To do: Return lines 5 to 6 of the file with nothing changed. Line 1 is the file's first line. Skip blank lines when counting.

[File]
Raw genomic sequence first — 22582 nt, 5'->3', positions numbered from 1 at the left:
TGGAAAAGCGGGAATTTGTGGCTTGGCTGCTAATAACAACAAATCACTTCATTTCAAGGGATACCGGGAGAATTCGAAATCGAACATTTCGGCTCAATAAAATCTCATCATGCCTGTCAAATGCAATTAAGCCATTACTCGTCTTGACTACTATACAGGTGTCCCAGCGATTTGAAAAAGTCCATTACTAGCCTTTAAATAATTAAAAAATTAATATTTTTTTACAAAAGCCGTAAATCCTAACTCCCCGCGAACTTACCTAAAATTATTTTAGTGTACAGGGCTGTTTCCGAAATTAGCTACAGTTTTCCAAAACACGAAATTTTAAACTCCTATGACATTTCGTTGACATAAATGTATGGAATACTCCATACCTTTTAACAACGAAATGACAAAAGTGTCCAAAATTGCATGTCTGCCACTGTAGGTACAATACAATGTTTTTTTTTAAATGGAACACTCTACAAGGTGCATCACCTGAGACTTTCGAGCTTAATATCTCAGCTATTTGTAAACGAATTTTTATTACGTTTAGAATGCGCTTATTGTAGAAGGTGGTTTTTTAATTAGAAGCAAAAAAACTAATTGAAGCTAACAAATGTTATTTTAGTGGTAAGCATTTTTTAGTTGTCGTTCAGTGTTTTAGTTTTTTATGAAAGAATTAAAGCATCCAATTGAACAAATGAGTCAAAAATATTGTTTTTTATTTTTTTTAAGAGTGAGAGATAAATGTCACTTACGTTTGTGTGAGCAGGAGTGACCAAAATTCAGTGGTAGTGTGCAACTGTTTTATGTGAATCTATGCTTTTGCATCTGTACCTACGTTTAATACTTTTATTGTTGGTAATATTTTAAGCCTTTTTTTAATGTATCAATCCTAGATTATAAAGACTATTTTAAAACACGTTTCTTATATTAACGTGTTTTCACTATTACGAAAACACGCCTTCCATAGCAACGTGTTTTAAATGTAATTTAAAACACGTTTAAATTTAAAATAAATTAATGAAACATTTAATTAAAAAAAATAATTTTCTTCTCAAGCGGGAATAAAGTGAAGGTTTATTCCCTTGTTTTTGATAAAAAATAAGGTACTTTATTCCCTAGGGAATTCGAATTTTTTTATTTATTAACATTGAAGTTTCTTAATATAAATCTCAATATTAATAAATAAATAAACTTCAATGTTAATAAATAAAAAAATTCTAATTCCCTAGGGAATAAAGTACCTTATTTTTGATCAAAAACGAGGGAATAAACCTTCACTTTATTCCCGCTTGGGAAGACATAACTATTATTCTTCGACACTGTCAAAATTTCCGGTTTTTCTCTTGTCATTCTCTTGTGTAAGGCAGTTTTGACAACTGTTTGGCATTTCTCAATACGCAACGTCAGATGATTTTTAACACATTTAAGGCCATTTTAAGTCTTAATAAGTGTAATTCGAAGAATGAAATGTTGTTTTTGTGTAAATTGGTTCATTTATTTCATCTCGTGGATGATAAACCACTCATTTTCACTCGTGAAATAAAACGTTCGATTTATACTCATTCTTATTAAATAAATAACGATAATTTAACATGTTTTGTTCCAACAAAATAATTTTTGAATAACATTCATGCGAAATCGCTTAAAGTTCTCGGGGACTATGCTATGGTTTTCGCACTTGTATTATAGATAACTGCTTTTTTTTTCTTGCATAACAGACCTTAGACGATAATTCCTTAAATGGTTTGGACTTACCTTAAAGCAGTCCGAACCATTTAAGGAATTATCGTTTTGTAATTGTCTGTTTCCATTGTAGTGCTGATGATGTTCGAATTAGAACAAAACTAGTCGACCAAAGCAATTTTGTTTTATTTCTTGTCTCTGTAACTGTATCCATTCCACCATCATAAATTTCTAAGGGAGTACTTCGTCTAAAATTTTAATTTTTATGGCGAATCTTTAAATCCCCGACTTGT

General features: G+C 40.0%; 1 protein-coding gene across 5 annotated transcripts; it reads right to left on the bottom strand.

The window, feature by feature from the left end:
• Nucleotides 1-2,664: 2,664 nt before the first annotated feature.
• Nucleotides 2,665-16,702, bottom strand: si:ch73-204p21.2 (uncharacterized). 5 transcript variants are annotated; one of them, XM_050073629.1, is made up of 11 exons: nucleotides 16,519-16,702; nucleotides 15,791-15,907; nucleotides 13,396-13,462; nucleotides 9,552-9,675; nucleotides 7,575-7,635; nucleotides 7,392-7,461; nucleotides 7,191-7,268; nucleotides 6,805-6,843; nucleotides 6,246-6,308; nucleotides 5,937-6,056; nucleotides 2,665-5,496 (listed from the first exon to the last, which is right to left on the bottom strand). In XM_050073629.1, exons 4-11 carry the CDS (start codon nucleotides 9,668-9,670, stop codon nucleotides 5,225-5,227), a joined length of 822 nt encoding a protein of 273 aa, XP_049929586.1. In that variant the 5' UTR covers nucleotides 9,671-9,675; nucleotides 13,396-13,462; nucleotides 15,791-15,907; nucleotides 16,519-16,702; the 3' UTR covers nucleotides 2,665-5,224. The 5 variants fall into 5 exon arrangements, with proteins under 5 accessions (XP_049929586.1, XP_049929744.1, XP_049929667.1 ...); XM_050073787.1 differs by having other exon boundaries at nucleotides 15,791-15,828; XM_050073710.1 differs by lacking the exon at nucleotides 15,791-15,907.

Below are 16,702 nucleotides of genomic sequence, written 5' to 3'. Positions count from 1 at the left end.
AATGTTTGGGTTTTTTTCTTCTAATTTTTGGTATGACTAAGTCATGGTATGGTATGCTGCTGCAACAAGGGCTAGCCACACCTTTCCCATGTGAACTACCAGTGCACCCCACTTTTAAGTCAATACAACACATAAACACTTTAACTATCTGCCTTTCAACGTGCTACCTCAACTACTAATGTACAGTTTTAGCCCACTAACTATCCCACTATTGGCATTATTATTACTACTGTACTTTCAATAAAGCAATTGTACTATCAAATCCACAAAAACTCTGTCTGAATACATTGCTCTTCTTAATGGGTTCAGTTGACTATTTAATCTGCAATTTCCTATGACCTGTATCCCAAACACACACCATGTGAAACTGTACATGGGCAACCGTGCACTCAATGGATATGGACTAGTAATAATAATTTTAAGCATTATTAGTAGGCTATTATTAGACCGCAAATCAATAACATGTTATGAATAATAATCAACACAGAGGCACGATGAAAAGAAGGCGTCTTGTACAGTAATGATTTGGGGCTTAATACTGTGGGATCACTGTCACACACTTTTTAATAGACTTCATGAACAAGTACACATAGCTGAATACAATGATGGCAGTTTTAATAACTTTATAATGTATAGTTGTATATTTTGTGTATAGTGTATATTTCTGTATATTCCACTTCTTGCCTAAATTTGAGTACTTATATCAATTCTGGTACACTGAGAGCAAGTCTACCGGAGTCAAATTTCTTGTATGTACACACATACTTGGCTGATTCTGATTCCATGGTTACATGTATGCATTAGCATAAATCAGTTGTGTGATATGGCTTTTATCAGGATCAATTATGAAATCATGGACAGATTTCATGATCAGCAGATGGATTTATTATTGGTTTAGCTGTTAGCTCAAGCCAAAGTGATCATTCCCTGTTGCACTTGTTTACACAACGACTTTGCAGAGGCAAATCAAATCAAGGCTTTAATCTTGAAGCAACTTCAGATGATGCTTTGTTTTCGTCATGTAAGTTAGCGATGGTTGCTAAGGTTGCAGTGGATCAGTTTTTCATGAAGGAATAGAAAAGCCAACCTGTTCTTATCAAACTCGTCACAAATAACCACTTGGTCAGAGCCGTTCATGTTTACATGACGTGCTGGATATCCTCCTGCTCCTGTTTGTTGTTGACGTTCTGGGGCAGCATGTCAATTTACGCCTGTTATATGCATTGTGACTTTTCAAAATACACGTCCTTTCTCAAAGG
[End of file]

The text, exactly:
• Nucleotides 1-2,664: 2,664 nt before the first annotated feature.
• Nucleotides 2,665-16,702, bottom strand: si:ch73-204p21.2 (uncharacterized). 5 transcript variants are annotated; one of them, XM_050073629.1, is made up of 11 exons: nucleotides 16,519-16,702; nucleotides 15,791-15,907; nucleotides 13,396-13,462; nucleotides 9,552-9,675; nucleotides 7,575-7,635; nucleotides 7,392-7,461; nucleotides 7,191-7,268; nucleotides 6,805-6,843; nucleotides 6,246-6,308; nucleotides 5,937-6,056; nucleotides 2,665-5,496 (listed from the first exon to the last, which is right to left on the bottom strand). In XM_050073629.1, exons 4-11 carry the CDS (start codon nucleotides 9,668-9,670, stop codon nucleotides 5,225-5,227), a joined length of 822 nt encoding a protein of 273 aa, XP_049929586.1. In that variant the 5' UTR covers nucleotides 9,671-9,675; nucleotides 13,396-13,462; nucleotides 15,791-15,907; nucleotides 16,519-16,702; the 3' UTR covers nucleotides 2,665-5,224. The 5 variants fall into 5 exon arrangements, with proteins under 5 accessions (XP_049929586.1, XP_049929744.1, XP_049929667.1 ...); XM_050073787.1 differs by having other exon boundaries at nucleotides 15,791-15,828; XM_050073710.1 differs by lacking the exon at nucleotides 15,791-15,907.